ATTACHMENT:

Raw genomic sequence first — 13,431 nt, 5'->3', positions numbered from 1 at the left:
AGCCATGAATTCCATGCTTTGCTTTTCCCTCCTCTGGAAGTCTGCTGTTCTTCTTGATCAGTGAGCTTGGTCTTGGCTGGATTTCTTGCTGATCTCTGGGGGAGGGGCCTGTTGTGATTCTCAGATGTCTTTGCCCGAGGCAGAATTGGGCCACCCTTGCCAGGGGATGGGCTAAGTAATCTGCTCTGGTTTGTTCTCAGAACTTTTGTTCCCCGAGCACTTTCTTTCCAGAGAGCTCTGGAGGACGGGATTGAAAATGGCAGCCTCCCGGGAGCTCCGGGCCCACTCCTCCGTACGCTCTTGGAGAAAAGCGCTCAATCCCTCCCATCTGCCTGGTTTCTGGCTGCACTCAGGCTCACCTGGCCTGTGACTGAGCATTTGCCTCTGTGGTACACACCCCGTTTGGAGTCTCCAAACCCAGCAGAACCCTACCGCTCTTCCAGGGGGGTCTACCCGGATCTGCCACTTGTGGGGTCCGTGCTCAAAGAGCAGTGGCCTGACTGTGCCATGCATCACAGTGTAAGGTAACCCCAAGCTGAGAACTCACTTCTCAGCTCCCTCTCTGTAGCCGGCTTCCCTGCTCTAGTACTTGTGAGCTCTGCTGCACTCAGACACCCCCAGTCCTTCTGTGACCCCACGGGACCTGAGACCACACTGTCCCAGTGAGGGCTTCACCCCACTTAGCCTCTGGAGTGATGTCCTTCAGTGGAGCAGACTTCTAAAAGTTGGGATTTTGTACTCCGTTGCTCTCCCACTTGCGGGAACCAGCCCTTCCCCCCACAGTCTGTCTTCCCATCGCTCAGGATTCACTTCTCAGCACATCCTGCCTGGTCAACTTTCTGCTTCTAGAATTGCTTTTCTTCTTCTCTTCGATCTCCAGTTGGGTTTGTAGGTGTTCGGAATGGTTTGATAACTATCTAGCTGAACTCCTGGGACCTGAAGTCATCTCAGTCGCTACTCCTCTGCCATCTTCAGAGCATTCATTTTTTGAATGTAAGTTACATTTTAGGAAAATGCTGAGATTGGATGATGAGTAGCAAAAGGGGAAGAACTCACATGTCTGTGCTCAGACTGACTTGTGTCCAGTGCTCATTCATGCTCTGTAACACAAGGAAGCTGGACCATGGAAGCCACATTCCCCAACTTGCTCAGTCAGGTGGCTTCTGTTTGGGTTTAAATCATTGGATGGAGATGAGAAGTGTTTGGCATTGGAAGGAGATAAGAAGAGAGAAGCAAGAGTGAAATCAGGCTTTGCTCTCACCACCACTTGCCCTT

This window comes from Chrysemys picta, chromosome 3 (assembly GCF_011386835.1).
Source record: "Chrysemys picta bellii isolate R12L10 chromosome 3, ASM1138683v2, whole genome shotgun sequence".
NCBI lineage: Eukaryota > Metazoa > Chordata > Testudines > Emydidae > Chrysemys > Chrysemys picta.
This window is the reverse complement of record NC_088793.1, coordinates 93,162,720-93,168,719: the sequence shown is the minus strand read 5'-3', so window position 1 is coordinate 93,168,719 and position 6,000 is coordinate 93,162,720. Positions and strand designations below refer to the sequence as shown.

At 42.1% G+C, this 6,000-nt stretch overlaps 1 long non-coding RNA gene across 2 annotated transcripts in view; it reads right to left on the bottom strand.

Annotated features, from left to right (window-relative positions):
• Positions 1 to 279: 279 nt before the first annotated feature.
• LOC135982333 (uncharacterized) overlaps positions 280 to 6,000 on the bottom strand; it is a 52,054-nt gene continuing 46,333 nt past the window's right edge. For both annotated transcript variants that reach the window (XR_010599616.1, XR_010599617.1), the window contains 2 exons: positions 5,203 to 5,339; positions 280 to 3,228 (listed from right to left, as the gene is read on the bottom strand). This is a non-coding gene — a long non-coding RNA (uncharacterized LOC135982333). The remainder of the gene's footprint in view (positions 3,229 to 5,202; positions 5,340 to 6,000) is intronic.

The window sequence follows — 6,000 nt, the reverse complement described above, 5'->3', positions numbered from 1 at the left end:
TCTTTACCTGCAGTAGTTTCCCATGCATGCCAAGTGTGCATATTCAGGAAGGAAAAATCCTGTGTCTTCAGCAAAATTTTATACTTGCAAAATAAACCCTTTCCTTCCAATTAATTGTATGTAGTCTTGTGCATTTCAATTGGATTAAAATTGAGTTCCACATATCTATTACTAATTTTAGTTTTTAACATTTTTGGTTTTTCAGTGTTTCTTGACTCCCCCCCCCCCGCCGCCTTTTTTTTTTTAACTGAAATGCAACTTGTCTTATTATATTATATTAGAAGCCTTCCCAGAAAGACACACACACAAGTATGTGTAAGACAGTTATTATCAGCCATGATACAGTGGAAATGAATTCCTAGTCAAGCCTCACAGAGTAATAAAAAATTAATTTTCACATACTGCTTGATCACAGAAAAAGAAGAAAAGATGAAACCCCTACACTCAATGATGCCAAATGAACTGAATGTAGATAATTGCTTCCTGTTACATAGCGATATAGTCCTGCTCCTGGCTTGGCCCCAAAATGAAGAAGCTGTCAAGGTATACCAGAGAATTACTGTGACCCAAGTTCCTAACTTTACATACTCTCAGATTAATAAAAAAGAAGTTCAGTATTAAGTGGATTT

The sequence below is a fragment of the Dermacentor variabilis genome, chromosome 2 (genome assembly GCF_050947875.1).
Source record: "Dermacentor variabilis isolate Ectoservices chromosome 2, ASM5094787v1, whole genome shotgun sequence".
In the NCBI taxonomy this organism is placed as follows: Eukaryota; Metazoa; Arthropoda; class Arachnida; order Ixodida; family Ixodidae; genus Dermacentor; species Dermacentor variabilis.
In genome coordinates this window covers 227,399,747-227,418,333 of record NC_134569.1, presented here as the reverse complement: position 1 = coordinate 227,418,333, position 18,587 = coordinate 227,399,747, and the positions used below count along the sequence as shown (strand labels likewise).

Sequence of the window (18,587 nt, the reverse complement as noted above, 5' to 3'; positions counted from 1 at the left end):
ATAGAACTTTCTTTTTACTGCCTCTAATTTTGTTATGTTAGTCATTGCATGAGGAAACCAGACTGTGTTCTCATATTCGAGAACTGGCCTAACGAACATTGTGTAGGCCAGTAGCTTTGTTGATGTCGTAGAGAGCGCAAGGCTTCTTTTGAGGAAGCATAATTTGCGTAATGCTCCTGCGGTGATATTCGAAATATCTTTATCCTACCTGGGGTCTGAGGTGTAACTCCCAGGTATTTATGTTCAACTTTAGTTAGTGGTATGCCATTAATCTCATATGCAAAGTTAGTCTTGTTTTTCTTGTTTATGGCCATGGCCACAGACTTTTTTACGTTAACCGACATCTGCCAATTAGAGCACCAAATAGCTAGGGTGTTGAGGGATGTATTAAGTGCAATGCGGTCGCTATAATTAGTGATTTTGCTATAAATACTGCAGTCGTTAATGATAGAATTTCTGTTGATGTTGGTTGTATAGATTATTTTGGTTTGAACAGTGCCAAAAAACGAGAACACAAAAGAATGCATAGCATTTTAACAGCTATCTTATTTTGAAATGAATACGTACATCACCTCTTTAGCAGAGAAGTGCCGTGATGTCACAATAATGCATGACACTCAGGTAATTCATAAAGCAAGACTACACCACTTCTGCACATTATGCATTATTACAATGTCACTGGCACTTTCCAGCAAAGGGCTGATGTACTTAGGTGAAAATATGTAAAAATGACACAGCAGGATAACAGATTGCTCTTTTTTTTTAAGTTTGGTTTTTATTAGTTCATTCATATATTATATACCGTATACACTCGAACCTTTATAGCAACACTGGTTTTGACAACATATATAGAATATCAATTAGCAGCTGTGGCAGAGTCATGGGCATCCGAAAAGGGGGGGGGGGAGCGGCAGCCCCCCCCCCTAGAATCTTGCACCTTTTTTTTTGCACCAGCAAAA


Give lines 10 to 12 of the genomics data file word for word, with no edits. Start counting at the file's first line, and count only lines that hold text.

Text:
• LOC135982333 (uncharacterized) overlaps positions 280 to 6,000 on the bottom strand; it is a 52,054-nt gene continuing 46,333 nt past the window's right edge. For both annotated transcript variants that reach the window (XR_010599616.1, XR_010599617.1), the window contains 2 exons: positions 5,203 to 5,339; positions 280 to 3,228 (listed from right to left, as the gene is read on the bottom strand). This is a non-coding gene — a long non-coding RNA (uncharacterized LOC135982333). The remainder of the gene's footprint in view (positions 3,229 to 5,202; positions 5,340 to 6,000) is intronic.

The window sequence follows — 6,000 nt, the reverse complement described above, 5'->3', positions numbered from 1 at the left end:
TCTTTACCTGCAGTAGTTTCCCATGCATGCCAAGTGTGCATATTCAGGAAGGAAAAATCCTGTGTCTTCAGCAAAATTTTATACTTGCAAAATAAACCCTTTCCTTCCAATTAATTGTATGTAGTCTTGTGCATTTCAATTGGATTAAAATTGAGTTCCACATATCTATTACTAATTTTAGTTTTTAACATTTTTGGTTTTTCAGTGTTTCTTGACTCCCCCCCCCCCGCCGCCTTTTTTTTTTTAACTGAAATGCAACTTGTCTTATTATATTATATTAGAAGCCTTCCCAGAAAGACACACACACAAGTATGTGTAAGACAGTTATTATCAGCCATGATACAGTGGAAATGAATTCCTAGTCAAGCCTCACAGAGTAATAAAAAATTAATTTTCACATACTGCTTGATCACAGAAAAAGAAGAAAAGATGAAACCCCTACACTCAATGATGCCAAATGAACTGAATGTAGATAATTGCTTCCTGTTACATAGCGATATAGTCCTGCTCCTGGCTTGGCCCCAAAATGAAGAAGCTGTCAAGGTATACCAGAGAATTACTGTGACCCAAGTTCCTAACTTTACATACTCTCAGATTAATAAAAAAGAAGTTCAGTATTAAGTGGATTT